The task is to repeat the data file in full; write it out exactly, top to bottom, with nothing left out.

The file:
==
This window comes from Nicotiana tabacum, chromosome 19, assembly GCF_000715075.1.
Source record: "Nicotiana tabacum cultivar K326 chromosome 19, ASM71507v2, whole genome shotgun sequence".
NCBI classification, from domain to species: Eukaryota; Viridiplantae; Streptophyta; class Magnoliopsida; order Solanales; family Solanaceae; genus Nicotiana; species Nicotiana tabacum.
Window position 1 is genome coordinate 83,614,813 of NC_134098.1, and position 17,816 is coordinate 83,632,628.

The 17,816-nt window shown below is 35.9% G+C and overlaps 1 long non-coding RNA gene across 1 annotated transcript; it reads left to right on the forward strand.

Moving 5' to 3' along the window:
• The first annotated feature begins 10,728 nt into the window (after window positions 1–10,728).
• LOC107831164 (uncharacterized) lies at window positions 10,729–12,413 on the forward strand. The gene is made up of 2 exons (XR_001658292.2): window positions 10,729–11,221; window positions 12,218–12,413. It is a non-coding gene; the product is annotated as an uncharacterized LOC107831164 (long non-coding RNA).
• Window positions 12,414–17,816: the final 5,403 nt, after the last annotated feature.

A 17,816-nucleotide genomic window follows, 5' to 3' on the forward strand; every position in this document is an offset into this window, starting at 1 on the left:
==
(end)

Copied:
This window comes from Nicotiana tabacum, chromosome 19, assembly GCF_000715075.1.
Source record: "Nicotiana tabacum cultivar K326 chromosome 19, ASM71507v2, whole genome shotgun sequence".
NCBI classification, from domain to species: Eukaryota; Viridiplantae; Streptophyta; class Magnoliopsida; order Solanales; family Solanaceae; genus Nicotiana; species Nicotiana tabacum.
Window position 1 is genome coordinate 83,614,813 of NC_134098.1, and position 17,816 is coordinate 83,632,628.

The 17,816-nt window shown below is 35.9% G+C and overlaps 1 long non-coding RNA gene across 1 annotated transcript; it reads left to right on the forward strand.

Moving 5' to 3' along the window:
• The first annotated feature begins 10,728 nt into the window (after window positions 1–10,728).
• LOC107831164 (uncharacterized) lies at window positions 10,729–12,413 on the forward strand. The gene is made up of 2 exons (XR_001658292.2): window positions 10,729–11,221; window positions 12,218–12,413. It is a non-coding gene; the product is annotated as an uncharacterized LOC107831164 (long non-coding RNA).
• Window positions 12,414–17,816: the final 5,403 nt, after the last annotated feature.

A 17,816-nucleotide genomic window follows, 5' to 3' on the forward strand; every position in this document is an offset into this window, starting at 1 on the left: